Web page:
This article is about a very simple technique you can use to get more out of the study materials you have and improve your Chinese listening ability. As we all know, it’s hard to find good learning materials in general, even if you’re willing to pay for them, and finding good listening material is even harder, especially at a beginner or lower intermediate level.
I do my best to collect good learning resources, so if you don’t know where to start, you can either check Hacking Chinese Resources, which will give you more than you asked for, or check this article: The 10 best free listening resource collections for learning Chinese.
In this article, though, I want to talk about how and why to put the focus back on listening.
The beginner and lower-intermediate listening problem
While there is a fair amount of text resources available (see my favourite free resources here), there’s still not many good listening resources around. Yes, there are podcasts and audio courses, but as I said above, these are often problematic. There are two types of problems:
- Too much English (or other source language)
- Too much new content (making it hard to understand)
This leads to a situation where it is very difficult as a beginner or lower intermediate learner to listen enough. You can use your textbook’s audio files, because those become very difficult very fast. Podcasts are a good complement, but beginner episodes usually contains 10% Chinese and 90% talking about the Chinese in English.
Don’t waste good listening material
However, almost all listening resources come with text of some sort.
- Textbooks have audio files matching the text in the book
- Podcasts have transcripts of the dialogues (but seldom the small talk)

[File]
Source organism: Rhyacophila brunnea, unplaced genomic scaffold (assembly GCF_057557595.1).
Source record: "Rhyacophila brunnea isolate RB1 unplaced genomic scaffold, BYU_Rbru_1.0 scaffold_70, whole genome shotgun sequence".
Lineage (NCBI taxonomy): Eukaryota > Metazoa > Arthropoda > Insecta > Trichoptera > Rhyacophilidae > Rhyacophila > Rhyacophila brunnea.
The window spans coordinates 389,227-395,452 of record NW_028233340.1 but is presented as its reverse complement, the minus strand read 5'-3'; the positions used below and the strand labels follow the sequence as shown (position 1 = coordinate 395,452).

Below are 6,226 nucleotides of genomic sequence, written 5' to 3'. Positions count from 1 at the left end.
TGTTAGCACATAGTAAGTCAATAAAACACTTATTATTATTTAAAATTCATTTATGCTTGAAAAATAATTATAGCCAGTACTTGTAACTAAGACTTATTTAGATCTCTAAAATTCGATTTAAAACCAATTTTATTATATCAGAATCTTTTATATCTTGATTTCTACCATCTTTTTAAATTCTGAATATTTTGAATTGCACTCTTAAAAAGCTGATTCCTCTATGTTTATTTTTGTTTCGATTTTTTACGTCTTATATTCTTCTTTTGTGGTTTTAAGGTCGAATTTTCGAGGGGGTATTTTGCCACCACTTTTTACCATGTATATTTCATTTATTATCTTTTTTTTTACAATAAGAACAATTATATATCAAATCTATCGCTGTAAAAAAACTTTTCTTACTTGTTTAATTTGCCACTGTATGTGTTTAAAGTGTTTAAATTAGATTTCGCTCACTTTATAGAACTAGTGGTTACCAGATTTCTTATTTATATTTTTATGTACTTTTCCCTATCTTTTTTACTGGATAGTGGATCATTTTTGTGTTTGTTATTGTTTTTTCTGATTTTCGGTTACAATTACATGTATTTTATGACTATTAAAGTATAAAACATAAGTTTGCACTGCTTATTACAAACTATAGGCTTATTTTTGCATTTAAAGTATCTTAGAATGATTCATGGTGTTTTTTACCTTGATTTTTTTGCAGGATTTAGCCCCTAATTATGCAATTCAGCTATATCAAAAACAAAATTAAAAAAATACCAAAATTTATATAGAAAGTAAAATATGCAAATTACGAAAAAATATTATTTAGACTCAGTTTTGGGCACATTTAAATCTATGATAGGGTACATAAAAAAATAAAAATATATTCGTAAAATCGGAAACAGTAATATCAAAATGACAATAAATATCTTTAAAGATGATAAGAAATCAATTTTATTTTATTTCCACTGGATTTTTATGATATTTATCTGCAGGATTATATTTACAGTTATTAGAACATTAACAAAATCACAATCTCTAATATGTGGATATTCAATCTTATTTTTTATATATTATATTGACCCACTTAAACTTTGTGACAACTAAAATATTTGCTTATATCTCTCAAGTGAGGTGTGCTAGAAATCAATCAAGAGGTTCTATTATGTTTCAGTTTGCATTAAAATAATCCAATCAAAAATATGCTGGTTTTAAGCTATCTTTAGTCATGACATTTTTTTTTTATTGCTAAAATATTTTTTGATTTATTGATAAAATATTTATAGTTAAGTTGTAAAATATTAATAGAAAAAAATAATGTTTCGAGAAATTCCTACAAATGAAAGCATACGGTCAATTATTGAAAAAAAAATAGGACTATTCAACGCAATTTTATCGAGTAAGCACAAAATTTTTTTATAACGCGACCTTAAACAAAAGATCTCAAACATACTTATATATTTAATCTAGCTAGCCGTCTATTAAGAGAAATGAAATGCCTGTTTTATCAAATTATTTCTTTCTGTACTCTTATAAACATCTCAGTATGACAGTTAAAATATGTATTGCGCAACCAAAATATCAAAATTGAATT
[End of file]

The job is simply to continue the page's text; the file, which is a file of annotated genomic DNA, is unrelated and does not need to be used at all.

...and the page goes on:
- Reading apps sometimes have recorded audio
If you read the text first, use the transcript to support your listening or read along with the audio, you’re wasting good listening opportunities. We have already established that there are already too few of these, so this is not good!
Listen first, then read
Instead of clinging to text, what I want you to do is to listen first. There are several reasons for doing this apart from the fact that listening is often overlooked and that it’s hard to find good listening material.
Most importantly, I strongly believe that listening ability is the most important skill, especially if you live or plan to live in a Chinese-speaking environment. This is because gains in listening ability multiplies your ability in other areas.
If you understand what’s being said around you, you learn a lot. If you understand nothing, you learn little. The same is partially true for reading, but listening is much more immediate and not something you can escape easily, while avoiding reading signs, billboards and instructions in a foreign language can be all too easy.
If you read before you listen, you spoil the listening material, but if you listen before you read, you don’t necessarily spoil the reading material. And even if you do, there’s plenty more reading material anyway.
How to practice Chinese listening ability
As I’ve pointed out before, there are many ways of practising listening ability. In my opinion, the best way of improving listening ability is to spend lots of time trying really hard to understand what someone is saying to you. If you can’t manage in person, either because it’s impractical or because it’s too exhausting, then doing so with recorded audio is a possible substitute.
If you read a text and then listen to it, you don’t really get to practise trying to understand because you already know what they’re going to say. That’s not communication. Naturally, listening once at full speed might not be enough. Try:
- Listening more than once
- Slowing down the speed
- Use easier learning materials
If you want more about listening ability in general, check out my series about listening strategies:
- Problem analysis
- Background listening
- Passive listening
- Active listening
- Listening speed
- Deliberate practice and i+2
- Diversify your listening practice
So, the next time you find reading material with audio, listen to the audio a couple of times before you read the text. This is true for the next chapter in your textbook, apps you found or podcasts you use. It will be hard, of course, don’t expect to understand everything, but do make an effort to understand as much as you can. Then read.
The only exception to this is if you really need to focus on reading ability for some reason, such as when preparing for an exam, but this should be the exception. It’s also the case that there ought to be plenty of opportunities to read texts where there is no audio and you have no choice. In short, there’s too much reading as it is, so make sure you make the most out of the listening opportunities you have!